Pupils at an Aberdeen secondary school are hoping to take their place at the top of the podium in a UK competition after creating their very own Formula One car.
Teenagers from Aberdeen Grammar School triumphed over other Scottish schools during a recent regional contest in Livingston, and are now revving up to take part in a bigger challenge at Silverstone in March.
The group of six pupils, all in S6, stayed late after lessons for months as they planned out their amazing miniature motor.
Staff even constructed a 100ft long track along a corridor, costing £3,000, as the youngsters tested the invention.
And the hours paid off when the tiny replica won the “fastest car” prize by screeching past the finish line of a track that size in just 1.28 seconds.
Team member Cara Gardiner acted as finance manager and said the project has boosted her confidence ahead of entering the world of work.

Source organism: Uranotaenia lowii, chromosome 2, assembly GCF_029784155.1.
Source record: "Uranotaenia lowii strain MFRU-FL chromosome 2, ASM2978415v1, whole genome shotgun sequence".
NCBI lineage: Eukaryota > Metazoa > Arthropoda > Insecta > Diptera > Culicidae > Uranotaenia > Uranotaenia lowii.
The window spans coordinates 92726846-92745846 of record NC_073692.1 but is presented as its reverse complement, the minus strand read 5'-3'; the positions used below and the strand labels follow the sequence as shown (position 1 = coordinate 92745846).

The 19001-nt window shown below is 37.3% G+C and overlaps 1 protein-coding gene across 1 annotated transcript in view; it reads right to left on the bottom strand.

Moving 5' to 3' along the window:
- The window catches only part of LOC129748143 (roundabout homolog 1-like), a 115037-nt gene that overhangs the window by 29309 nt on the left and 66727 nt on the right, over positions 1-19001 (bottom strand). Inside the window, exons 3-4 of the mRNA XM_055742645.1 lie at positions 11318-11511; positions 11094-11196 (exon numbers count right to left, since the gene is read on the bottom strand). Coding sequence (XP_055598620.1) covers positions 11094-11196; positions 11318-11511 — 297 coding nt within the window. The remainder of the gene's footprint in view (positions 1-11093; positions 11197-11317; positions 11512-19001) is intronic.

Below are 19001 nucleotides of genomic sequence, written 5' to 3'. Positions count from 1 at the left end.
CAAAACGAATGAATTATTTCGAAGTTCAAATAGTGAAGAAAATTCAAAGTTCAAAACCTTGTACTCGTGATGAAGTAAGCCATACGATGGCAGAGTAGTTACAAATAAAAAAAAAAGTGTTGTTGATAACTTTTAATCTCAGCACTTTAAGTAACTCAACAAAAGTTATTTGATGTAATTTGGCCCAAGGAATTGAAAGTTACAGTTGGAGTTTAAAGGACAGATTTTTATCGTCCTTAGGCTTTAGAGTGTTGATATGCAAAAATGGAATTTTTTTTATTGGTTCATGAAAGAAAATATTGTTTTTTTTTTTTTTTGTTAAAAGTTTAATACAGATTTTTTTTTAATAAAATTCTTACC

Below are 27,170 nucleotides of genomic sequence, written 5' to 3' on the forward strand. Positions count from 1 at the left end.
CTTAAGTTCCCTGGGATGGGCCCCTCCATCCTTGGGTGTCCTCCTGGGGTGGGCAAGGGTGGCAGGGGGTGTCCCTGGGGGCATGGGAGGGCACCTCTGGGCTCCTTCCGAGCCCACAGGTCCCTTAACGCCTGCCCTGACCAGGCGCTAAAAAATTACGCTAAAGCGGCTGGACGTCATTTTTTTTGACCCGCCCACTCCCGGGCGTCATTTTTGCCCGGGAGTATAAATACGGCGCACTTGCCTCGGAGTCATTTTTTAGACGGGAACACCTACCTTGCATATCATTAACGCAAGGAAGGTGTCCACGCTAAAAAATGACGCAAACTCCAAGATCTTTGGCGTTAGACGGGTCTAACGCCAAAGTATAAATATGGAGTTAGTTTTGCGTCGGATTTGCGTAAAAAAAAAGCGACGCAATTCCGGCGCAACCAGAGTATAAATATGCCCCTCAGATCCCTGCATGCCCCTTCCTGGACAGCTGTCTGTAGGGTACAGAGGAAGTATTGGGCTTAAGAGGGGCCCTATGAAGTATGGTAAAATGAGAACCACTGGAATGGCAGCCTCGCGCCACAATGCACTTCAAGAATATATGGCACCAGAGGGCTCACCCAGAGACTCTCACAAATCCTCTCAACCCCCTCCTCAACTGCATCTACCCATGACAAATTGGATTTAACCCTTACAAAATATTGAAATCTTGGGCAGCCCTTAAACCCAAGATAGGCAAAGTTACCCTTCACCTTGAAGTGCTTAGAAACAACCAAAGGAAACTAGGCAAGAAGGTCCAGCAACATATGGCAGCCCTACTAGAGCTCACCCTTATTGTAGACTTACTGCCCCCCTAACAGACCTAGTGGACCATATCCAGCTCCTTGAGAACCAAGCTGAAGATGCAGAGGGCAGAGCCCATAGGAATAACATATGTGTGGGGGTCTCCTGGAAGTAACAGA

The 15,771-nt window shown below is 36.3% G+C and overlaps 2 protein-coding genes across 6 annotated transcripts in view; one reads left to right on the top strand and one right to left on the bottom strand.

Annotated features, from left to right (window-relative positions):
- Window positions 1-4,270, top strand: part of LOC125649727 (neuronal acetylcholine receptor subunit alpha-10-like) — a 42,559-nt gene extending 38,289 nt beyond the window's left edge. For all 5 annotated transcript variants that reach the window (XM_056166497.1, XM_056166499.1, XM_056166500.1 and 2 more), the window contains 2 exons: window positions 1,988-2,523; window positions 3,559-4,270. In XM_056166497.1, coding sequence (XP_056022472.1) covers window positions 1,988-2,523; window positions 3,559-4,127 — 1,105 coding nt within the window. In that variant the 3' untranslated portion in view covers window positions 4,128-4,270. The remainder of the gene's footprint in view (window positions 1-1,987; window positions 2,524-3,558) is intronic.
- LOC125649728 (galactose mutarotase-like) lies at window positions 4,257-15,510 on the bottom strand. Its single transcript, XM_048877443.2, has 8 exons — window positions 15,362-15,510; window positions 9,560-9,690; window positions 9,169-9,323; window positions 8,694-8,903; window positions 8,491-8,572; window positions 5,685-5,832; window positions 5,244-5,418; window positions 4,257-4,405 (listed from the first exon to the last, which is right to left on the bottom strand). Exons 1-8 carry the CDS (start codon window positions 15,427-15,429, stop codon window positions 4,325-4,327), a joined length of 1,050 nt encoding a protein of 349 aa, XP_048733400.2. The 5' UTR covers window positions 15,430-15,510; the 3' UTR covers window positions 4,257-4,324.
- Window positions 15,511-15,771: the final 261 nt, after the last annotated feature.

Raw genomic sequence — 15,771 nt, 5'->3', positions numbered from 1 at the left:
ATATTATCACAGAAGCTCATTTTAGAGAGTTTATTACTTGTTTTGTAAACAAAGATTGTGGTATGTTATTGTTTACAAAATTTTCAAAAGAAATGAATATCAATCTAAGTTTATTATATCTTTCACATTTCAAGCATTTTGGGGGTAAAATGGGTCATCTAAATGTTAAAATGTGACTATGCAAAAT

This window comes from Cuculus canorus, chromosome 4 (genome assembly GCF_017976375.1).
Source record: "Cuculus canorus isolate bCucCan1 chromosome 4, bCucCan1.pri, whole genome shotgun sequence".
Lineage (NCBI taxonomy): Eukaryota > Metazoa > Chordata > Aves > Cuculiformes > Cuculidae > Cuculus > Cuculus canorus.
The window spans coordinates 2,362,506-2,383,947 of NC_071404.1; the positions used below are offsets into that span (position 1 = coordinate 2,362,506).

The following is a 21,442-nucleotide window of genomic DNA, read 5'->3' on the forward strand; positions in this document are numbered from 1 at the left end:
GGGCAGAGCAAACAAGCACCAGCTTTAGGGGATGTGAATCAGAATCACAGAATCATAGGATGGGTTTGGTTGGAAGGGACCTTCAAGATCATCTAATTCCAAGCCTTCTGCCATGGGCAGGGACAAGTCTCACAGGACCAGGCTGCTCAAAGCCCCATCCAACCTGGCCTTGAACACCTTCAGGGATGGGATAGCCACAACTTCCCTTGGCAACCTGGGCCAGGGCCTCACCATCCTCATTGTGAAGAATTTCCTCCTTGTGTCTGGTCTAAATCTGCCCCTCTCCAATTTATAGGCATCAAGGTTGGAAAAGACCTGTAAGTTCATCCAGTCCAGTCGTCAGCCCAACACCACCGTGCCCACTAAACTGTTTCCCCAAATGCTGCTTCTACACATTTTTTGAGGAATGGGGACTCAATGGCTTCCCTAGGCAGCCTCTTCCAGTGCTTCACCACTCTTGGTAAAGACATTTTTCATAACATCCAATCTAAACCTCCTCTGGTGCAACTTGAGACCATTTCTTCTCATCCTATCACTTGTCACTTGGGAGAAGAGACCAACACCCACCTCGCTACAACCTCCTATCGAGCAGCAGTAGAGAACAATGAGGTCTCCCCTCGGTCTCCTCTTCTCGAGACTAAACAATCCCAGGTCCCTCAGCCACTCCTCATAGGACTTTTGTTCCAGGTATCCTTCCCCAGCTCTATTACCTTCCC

Cara was tasked with phoning around major businesses securing £1,200 in sponsorship, and helpful materials.
She said: “I want to study business management at university and this has been helpful.
“It was daunting at fist having to speak to companies, but the experience has been great.”
Teammate Faraj Monnapillai, who will study computer science at university, said the design of the car was carefully plotted on computers before a final design was selected.
And the 17-year-old promised that improvements would be carried out before the UK finals in March.
Faraj said: “We are looking at upgrading the wings and the wheels so that it can travel even faster next time.
“We have seen some of our competitors online and reckon they have better cars than ours, so we are working to make it speedier and hope we can get down to a time of about 1.06 seconds.”
Fellow S6 pupils Job Derksen, Becky Caustern, Aidan O’Riodan and Fraser Lambers made up the rest of the team, dubbed Overdrive.
And a second side from Aberdeen Grammar School, called Concorde, came third in the Scottish event – also securing a place in the UK finals.
Technology and design teacher, Matthew Foster, praised the team’s dedication as he explained they had stayed late at school repeatedly while preparing for the contest.
The council’s education committee convener, John Wheeler, said: “It is achievements like this that encourage young people into careers in engineering and science.”